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The International Symposium for Personal and Commercial Spaceflight (ISPCS), held at the New Mexico Farm & Ranch Heritage Museum Oct. 9-10, brought together experts to discuss logistics in the industry.
Attendees learned about the regulation process, the “Ups and Downs” of flying commercial spaceflight and socioeconomic development fueled by commercial space exploration. They also heard updates about companies Virgin Galactic, The Spaceship Company, Spaceport America, Vector Launch Inc., NASA and Made in Space Inc.
ISPCS Curator Pat Hynes opened the conference.
“The definition of the commercial space industry continues to evolve,” she said. “This evolution and expansion define the industry. We have to [expand] in order to stay a viable industry.”
Hynes said a component of viability is partnerships: 14 sovereign nations have partnered on the International Space Station (ISS) for 19 years. She said 577 people have gone to space, more than half to ISS.
“Because we have a destination, we are now bringing more people into the space industry all the time,” she said. “This puts more burden on the FAA because better transportation [means] better resupply to the destination.”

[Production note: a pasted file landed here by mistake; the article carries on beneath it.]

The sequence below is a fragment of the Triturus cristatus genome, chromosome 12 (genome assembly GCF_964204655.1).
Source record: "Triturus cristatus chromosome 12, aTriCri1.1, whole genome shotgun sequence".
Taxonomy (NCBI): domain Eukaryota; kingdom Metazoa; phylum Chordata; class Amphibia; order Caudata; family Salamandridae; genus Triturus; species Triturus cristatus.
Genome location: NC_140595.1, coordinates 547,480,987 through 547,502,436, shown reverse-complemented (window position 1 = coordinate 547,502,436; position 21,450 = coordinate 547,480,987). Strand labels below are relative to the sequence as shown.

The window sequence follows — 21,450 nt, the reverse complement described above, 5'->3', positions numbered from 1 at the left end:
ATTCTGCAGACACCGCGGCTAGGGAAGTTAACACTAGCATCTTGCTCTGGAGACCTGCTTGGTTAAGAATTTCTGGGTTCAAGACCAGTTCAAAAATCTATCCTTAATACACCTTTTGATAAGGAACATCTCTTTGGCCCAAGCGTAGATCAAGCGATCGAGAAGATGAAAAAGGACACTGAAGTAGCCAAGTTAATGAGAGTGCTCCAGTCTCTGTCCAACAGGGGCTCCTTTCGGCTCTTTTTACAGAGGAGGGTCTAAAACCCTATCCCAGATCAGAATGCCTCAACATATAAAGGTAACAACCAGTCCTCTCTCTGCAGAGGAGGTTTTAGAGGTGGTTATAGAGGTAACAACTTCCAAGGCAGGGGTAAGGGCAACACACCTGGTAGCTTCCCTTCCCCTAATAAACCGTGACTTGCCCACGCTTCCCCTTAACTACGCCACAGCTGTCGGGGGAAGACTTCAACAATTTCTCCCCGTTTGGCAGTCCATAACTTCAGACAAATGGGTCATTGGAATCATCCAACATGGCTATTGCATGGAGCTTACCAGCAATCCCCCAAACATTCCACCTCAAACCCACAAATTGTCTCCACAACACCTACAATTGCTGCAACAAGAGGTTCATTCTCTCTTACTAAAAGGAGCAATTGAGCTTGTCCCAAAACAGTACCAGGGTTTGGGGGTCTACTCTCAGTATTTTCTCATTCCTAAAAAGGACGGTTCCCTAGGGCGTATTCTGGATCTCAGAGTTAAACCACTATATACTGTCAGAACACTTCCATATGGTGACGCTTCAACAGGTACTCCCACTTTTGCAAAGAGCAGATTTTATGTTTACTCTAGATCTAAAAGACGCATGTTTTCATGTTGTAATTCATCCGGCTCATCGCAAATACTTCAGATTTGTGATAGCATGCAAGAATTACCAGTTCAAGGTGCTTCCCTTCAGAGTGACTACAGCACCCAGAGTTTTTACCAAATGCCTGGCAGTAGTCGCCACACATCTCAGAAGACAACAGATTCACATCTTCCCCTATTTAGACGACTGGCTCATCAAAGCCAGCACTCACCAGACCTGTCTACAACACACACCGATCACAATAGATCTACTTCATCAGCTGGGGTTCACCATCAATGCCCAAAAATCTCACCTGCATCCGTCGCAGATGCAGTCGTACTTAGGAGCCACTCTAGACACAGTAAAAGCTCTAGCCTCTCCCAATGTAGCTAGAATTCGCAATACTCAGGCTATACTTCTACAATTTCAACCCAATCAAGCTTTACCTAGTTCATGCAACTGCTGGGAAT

NASA recently developed four strategic themes as part of a new plan for space exploration – discover, explore, develop, enable.
“What does it really mean?” she asked, rhetorically. “For people who develop their technologies on the ISS, it means they keep their intelectual property. This will further increase demand for the facility that rivals any single achievement of mankind.”
Transportation systems to space are essential to the industry’s growth, she said, in part because of human needs.
“Humans like to be with each other, and we definitely need each other in space. In order to do human things like breathe, eat, sleep and go back and forth we need a wide array of accessible infrastructure. More humans equal more demand, more demand equals more supply.”
Hence, this year’s theme of “We’ll get you there,” she said.
“We live in a country governed by the rule of law and we work in an industry governed by the laws of physics,” Hynes said. “Space policy is a give-and-take business, gravity not so much. Space policy directive rules are being revised as we speak.”
Elva K. Österreich may be reached at email@example.com.